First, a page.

Chapter 26. Scripting with WMI

The Windows Management Instrumentation (WMI) API was developed by Microsoft in 1998 in response to the ever-growing need for developers and system administrators to have a common, scriptable API to manage the components of the Windows operating systems. Before WMI, if you wanted to manage some component of the operating system, you had to resort to using one of the component specific Win32 API's, such as the Registry API or Event Log API. Each API typically had its own implementation quirks and required way too much work to do simple tasks. The other big problem with the Win32 APIs is that scripting languages such as VBScript could not use them. This really limited how much an inexperienced programmer or system administrator could do to programmatically manage systems. WMI changes all this by providing a single API that can be used to query and manage the Event Log, the Registry, processes, the filesystem, or any other operating system component.

So you may be wondering at this point: this is a book on Active Directory, so why do I need to care about a system management API? Even if your sole job in life is to manage Active Directory, WMI can benefit you in at least two ways. First, Active Directory runs on top of Windows 2000 or Windows Server 2003. These servers need to be managed (i.e., Event Log settings configured, Registry modified, applications installed, etc.) and monitored (i.e., filesystem space, services running, etc.). You can choose to do all of those tasks manually, or you can use WMI to automate them. For each task you automate, the total cost of ownership to support Active Directory is reduced, and you help ensure your servers stay consistent. The other reason why WMI is important to Active Directory is the direction Microsoft is taking WMI with respect to monitoring and managing any system or application under the Microsoft umbrella. That's right, not only does Microsoft want WMI to be the primary interface to manage and monitor Windows systems, but also any Windows application, including Active Directory. Currently, ADSI provides the primary management interface into Active Directory, but in the Windows Server 2003 release, there are several new WMI hooks into Active Directory to monitor things such as trusts and replication.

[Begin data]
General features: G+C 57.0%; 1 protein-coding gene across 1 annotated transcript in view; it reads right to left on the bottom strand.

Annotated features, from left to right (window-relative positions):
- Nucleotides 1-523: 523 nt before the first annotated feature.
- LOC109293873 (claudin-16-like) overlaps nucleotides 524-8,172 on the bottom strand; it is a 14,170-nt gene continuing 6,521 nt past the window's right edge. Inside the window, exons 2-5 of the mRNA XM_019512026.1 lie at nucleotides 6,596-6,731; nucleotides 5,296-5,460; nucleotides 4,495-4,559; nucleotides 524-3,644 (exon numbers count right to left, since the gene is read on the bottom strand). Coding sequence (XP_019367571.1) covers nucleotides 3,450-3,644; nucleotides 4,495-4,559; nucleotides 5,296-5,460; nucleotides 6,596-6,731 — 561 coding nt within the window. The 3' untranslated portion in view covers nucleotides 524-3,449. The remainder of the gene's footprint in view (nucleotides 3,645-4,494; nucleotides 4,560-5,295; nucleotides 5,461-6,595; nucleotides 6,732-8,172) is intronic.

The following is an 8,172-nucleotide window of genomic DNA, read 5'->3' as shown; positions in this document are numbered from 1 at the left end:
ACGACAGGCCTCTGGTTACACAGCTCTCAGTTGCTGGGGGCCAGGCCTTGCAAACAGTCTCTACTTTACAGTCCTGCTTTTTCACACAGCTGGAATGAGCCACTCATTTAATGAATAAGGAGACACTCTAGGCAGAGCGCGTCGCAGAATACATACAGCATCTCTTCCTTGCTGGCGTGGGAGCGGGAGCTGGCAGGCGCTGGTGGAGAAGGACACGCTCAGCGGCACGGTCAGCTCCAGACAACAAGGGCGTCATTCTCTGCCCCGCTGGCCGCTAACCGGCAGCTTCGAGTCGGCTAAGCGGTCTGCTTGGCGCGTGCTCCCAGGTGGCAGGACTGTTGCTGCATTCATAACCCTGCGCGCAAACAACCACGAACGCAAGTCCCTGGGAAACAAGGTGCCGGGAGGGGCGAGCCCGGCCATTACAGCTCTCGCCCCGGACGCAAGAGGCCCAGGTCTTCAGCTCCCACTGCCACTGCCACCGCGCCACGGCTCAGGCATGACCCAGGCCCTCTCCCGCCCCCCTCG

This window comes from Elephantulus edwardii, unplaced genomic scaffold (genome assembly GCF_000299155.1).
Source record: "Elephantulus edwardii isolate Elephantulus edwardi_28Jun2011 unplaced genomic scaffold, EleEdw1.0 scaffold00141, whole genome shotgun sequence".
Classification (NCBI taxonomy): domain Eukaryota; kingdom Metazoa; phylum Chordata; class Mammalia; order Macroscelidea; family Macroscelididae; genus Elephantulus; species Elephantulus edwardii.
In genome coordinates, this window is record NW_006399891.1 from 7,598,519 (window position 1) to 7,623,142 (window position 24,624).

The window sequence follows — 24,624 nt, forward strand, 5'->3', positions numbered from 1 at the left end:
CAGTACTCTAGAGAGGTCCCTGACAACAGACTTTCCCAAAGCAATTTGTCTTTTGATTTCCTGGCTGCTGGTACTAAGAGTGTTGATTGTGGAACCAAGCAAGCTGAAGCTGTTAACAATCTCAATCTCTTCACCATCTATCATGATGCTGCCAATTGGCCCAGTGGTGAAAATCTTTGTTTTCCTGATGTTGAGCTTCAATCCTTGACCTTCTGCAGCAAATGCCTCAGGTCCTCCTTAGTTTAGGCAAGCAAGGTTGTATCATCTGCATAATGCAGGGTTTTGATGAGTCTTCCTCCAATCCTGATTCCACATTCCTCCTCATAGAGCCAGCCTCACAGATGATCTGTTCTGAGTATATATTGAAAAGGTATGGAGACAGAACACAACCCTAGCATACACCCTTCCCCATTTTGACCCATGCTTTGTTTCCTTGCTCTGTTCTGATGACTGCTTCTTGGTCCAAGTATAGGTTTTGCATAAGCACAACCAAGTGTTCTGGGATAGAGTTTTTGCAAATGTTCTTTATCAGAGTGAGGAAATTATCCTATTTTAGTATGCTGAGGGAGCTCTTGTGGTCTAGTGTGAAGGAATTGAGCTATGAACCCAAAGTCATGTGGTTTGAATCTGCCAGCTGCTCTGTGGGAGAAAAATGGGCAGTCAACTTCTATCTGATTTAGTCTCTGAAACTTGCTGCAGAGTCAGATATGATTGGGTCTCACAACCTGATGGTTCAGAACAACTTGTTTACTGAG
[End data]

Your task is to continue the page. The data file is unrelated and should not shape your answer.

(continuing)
In this chapter, we will give a brief introduction to the concepts and terminology behind WMI and then delve into several sample scripts showing how to make use of it. We will cover some system-specific tasks, such as managing services, the Event Log, and the Registry, which should give you a good grounding in some of the fundamentals of WMI. In the second half of the chapter, we will review how WMI can be used to access and monitor Active Directory.

In a single chapter we can only go into so much detail about the internals of WMI. We won't be covering some of the more advanced topics. If you are interested in more information than what this chapter provides, we recommend checking out the MSDN Library or one of the WMI books available on the market. At the time this book was published, you could access the WMI SDK documentation by going to the MSDN Library ( and visiting Setup and System Administration Windows Management Instrumentation (WMI) SDK Documentation or by going to the following web page:

    Part II: Designing an Active Directory Infrastructure
    Part III: Scripting Active Directory with ADSI, ADO, and WMI